Reviving The Bombshell

It seems that every time Betty's popularity fizzles out, she disappears for a moment only to come back a few years later with an entirely new audience. After her first disappearance from the limelight, she started becoming popular again when she was syndicated in 1955. As color television became the new trend and there seemed to be no place for black and white cartoons, she was adopted by the late 60s, early 70s counterculture movement. In the 80s, marketers realized they could make a fortune by selling all kinds of merchandise bearing her logo, to the point where many people these days don't even know she's actually a cartoon character. Personally, I didn't really like her until I started watching the old cartoons.

The 80s was perhaps her biggest revival period, as she also appeared in two TV specials during this time and was part of a comic strip that also featured Felix The Cat. She also made a cameo in Who Framed Roger Rabbit. At the same time, VHS and Beta collections of her cartoons were made public and a new generation of fans jumped on the bandwagon once more.

These days, Betty lives on through characters she inspired, such as Boopsie in Doonesbury and Toot in Drawn Together. There are even plans to release a Broadway show based on the character soon.

Image courtesy of grapitix's Flickr stream.

Are you a Betty Boop fan? If so, when did you first get into the character?

Warsaw Museum of Sport and Tourism
The POW Olympics of World War II
Warsaw Museum of Sport and Tourism
Warsaw Museum of Sport and Tourism

With the outbreak of World War II prompting a somber and divisive mood across the globe, it seemed impossible civility could be introduced in time for the 1940 Olympic Games in Tokyo, Japan to be held.

So they weren’t. Neither were the 1944 Games, which were scheduled for London. But one Polish Prisoner of War camp was determined to keep the tradition alive. The Woldenberg Olympics were made up entirely of war captives who wanted—and needed—to feel a sense of camaraderie and normalcy in their most desperate hours.

In a 2004 NBC mini-documentary that aired during their broadcast of the Games, it was reported that Polish officers under German control in the Oflag II-C camp wanted to maintain their physical conditioning as a tribute to Polish athlete Janusz Kusocinski. Unlike another Polish POW camp that held unofficial Games under a veil of secrecy in 1940, the guards of Woldenberg allowed the ’44 event to proceed with the provision that no fencing, archery, javelin, or pole-vaulting competitions took place. (Perhaps the temptation to impale their captors would have proven too much for the men.)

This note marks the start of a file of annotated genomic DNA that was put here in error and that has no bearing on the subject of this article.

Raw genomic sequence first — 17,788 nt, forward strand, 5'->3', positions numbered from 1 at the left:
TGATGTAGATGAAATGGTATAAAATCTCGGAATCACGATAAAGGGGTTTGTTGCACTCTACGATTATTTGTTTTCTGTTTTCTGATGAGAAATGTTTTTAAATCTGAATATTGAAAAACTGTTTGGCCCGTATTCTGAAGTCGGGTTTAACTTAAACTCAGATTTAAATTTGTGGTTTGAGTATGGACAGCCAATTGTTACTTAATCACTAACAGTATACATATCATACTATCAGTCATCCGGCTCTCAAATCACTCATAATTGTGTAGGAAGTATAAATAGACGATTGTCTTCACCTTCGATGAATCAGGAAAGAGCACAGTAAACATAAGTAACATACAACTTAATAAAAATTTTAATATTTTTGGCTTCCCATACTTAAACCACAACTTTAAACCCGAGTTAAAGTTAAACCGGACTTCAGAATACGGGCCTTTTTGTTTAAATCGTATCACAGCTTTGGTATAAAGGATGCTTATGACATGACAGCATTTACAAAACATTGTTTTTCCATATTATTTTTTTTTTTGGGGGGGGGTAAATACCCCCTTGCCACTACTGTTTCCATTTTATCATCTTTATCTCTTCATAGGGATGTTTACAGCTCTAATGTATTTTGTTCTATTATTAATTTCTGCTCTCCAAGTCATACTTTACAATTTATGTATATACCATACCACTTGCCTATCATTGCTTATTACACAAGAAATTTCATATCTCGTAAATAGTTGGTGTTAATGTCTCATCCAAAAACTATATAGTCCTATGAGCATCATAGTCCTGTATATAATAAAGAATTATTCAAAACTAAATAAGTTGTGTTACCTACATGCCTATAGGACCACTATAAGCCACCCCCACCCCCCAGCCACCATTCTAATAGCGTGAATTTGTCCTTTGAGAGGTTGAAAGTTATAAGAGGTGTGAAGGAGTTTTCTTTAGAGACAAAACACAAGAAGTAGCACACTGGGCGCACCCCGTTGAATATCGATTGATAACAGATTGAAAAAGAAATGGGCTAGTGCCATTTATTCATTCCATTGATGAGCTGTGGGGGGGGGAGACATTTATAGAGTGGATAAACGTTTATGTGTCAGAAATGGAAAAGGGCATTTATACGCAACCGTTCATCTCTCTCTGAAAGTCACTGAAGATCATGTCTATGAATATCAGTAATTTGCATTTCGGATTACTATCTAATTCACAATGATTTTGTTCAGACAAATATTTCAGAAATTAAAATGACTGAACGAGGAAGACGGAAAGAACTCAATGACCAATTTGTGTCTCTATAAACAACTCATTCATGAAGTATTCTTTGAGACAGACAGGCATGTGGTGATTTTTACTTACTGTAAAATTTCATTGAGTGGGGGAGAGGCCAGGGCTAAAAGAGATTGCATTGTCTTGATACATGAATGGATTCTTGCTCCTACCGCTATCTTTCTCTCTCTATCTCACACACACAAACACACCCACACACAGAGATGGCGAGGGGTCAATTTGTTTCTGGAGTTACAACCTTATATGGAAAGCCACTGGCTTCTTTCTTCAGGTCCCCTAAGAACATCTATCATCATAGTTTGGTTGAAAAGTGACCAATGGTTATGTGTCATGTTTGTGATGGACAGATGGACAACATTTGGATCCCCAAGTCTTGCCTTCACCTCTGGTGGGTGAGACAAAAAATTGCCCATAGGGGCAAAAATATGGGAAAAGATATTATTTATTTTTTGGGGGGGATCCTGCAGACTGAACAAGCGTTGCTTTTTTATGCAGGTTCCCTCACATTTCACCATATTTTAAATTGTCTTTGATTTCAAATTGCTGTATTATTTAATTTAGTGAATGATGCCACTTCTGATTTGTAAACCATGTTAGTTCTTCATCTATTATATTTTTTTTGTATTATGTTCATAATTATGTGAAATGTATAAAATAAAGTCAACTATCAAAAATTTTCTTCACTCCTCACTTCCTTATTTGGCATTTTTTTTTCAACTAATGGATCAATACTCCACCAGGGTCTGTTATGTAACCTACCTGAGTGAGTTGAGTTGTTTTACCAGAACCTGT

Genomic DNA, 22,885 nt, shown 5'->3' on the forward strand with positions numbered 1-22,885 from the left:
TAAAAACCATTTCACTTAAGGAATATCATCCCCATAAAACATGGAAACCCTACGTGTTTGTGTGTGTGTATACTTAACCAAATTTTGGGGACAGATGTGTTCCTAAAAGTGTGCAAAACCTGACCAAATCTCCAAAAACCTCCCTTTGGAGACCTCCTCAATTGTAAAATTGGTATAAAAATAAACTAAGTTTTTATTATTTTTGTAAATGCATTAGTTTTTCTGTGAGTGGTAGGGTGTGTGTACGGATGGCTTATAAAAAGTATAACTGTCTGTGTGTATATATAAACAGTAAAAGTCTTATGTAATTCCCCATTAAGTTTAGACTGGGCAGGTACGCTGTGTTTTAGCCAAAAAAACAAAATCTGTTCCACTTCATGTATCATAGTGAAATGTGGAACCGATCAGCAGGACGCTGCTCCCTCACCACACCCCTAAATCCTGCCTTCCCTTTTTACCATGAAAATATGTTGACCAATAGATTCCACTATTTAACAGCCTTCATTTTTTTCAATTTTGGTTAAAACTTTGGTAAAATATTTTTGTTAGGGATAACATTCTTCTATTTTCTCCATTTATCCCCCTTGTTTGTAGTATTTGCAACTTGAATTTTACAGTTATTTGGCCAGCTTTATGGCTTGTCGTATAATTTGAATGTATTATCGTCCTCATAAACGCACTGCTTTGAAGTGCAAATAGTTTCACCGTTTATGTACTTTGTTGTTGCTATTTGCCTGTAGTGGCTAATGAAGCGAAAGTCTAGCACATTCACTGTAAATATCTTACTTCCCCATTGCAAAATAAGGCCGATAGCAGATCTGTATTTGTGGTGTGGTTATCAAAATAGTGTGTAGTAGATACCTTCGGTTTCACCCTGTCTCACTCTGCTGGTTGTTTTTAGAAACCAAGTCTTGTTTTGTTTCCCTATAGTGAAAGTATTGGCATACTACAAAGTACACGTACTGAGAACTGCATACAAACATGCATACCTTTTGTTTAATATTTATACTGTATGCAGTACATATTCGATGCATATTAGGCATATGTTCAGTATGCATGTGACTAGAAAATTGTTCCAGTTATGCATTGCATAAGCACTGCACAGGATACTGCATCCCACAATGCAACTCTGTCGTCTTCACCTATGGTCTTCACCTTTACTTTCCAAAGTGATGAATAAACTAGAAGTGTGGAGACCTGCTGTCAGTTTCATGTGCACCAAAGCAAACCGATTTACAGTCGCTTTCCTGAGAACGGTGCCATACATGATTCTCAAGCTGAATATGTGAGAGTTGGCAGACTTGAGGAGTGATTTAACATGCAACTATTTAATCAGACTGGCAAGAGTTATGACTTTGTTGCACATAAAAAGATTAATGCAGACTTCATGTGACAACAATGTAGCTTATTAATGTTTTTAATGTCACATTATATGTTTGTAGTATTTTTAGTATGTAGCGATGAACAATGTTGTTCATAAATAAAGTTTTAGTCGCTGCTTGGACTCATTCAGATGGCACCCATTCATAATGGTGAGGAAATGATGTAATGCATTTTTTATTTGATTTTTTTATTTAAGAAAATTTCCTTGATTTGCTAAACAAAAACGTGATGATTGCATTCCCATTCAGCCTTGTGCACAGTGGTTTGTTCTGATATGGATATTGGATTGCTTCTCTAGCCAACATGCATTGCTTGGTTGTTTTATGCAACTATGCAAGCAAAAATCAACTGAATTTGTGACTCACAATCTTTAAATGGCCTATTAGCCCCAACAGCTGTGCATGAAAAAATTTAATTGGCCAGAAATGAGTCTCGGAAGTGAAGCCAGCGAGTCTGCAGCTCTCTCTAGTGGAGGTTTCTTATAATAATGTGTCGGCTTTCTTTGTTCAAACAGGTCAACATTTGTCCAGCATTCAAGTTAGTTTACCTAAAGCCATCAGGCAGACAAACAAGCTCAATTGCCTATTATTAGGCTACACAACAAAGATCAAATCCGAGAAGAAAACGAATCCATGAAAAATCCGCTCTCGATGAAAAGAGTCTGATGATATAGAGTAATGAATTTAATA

Music, art, and sculptures were put on display. Detainees were also granted permission to make their own program and even commemorative postage stamps of the event courtesy of the camp’s homegrown “post office.” An Olympic flag was crafted out of spare bed sheets, which the German officers, in a show of contagious sportsman’s spirit, actually saluted.

The hand-made Olympic flag from Woldenberg.

Roughly 369 of the 7000 prisoners participated. Most of the men competed in multiple contests, which ranged from handball and basketball to chess. Boxing was included—but owing to the fragile state of prisoners, broken bones resulted in a premature end to the combat.

Almost simultaneously, another Polish POW camp in Gross Born (pop: 3000) was holding their own ceremony. Winners received medals made of cardboard. Both were Oflag sites, which were primarily for officers; it’s been speculated the Games were allowed because German forces had respect for prisoners who held military titles.

A gymnastics demonstration in the camp.

The grass-roots Olympics in both camps took place in July and August 1944. By January 1945, prisoners from each were evacuated. An unknown number perished during these “death marches,” but one of the flags remained in the possession of survivor Antoni Grzesik. The Lieutenant donated it to the Warsaw Museum of Sport and Tourism in 1974, where it joined a flag recovered from the 1940 Games. Both remain there today—symbols of a sporting life that kept hope alive for thousands of men who, for a brief time, could celebrate life instead of lamenting its loss.

Additional Sources: “The Olympic Idea Transcending War [PDF],” Olympic Review, 1996; “The Olympic Movement Remembered in the Polish Prisoner of War Camps in 1944 [PDF],” Journal of Olympic History, Spring 1995; "Olympics Behind Barbed Wire," Journal of Olympic History, March 2014.

 All images courtesy of Warsaw Museum of Sport and Tourism. 

Getty Images
President John Tyler's Grandsons Are Still Alive
Getty Images
Getty Images

Here's the most amazing thing you'll ever read about our 10th president:

John Tyler was born in 1790. He took office in 1841, after William Henry Harrison died. And he has two living grandchildren.

Not great-great-great-grandchildren. Their dad was Tyler’s son.

How is this possible?

The Tyler men have a habit of having kids very late in life. Lyon Gardiner Tyler, one of President Tyler’s 15 kids, was born in 1853. He fathered Lyon Gardiner Tyler Jr. in 1924, and Harrison Ruffin Tyler in 1928.

We placed a somewhat awkward call to the Charles City County History Center in Virginia to check in on the Tylers.

After we shared this fact on Twitter in 2012, Dan Amira interviewed Harrison Tyler for New York Magazine. Lyon Tyler spoke to the Daughters of the American Revolution a while back. They were profiled by The Times of London. And Snopes is also in on the fact.